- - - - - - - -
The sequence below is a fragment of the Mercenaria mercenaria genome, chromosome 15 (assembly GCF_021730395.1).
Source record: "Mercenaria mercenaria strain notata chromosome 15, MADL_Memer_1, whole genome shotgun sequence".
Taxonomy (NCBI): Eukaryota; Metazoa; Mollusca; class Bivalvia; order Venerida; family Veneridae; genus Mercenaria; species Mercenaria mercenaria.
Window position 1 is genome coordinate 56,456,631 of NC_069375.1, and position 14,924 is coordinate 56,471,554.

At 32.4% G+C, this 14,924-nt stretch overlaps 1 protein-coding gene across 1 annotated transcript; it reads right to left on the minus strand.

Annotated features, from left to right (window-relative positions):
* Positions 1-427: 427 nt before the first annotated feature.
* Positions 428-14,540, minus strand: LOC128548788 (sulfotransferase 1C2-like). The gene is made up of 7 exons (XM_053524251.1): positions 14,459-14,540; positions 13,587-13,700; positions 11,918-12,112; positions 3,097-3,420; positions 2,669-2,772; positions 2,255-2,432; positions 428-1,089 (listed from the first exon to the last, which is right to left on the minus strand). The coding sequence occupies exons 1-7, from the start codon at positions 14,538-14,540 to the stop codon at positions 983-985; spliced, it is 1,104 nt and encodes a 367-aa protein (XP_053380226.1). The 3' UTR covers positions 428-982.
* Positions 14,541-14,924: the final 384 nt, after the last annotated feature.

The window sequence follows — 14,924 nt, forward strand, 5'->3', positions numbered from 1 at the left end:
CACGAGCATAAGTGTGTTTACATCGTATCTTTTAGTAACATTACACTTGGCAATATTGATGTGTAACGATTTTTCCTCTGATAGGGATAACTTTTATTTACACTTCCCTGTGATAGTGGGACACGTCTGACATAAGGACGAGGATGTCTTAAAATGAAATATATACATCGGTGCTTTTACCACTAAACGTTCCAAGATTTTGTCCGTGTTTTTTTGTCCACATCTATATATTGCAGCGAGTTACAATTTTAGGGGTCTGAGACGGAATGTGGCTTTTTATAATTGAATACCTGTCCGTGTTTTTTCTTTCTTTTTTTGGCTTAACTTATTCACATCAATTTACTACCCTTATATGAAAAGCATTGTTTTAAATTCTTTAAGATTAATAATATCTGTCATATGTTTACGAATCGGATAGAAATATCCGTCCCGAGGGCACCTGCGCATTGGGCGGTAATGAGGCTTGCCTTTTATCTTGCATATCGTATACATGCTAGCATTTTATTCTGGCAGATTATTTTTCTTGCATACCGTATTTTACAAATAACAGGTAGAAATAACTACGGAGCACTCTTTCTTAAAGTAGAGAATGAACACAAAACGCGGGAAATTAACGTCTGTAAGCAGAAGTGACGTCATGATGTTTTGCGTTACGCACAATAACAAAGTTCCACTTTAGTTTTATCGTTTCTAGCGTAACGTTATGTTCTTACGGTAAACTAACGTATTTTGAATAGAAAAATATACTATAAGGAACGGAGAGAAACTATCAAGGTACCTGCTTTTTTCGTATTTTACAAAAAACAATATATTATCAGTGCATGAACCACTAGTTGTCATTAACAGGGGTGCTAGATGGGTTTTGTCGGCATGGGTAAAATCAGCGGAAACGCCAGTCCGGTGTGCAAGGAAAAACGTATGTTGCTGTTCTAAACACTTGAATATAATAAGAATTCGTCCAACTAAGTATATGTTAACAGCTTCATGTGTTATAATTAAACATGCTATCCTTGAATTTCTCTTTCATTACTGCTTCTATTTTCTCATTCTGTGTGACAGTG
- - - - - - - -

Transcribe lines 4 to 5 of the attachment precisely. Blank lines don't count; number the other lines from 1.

Window position 1 is genome coordinate 56,456,631 of NC_069375.1, and position 14,924 is coordinate 56,471,554.

At 32.4% G+C, this 14,924-nt stretch overlaps 1 protein-coding gene across 1 annotated transcript; it reads right to left on the minus strand.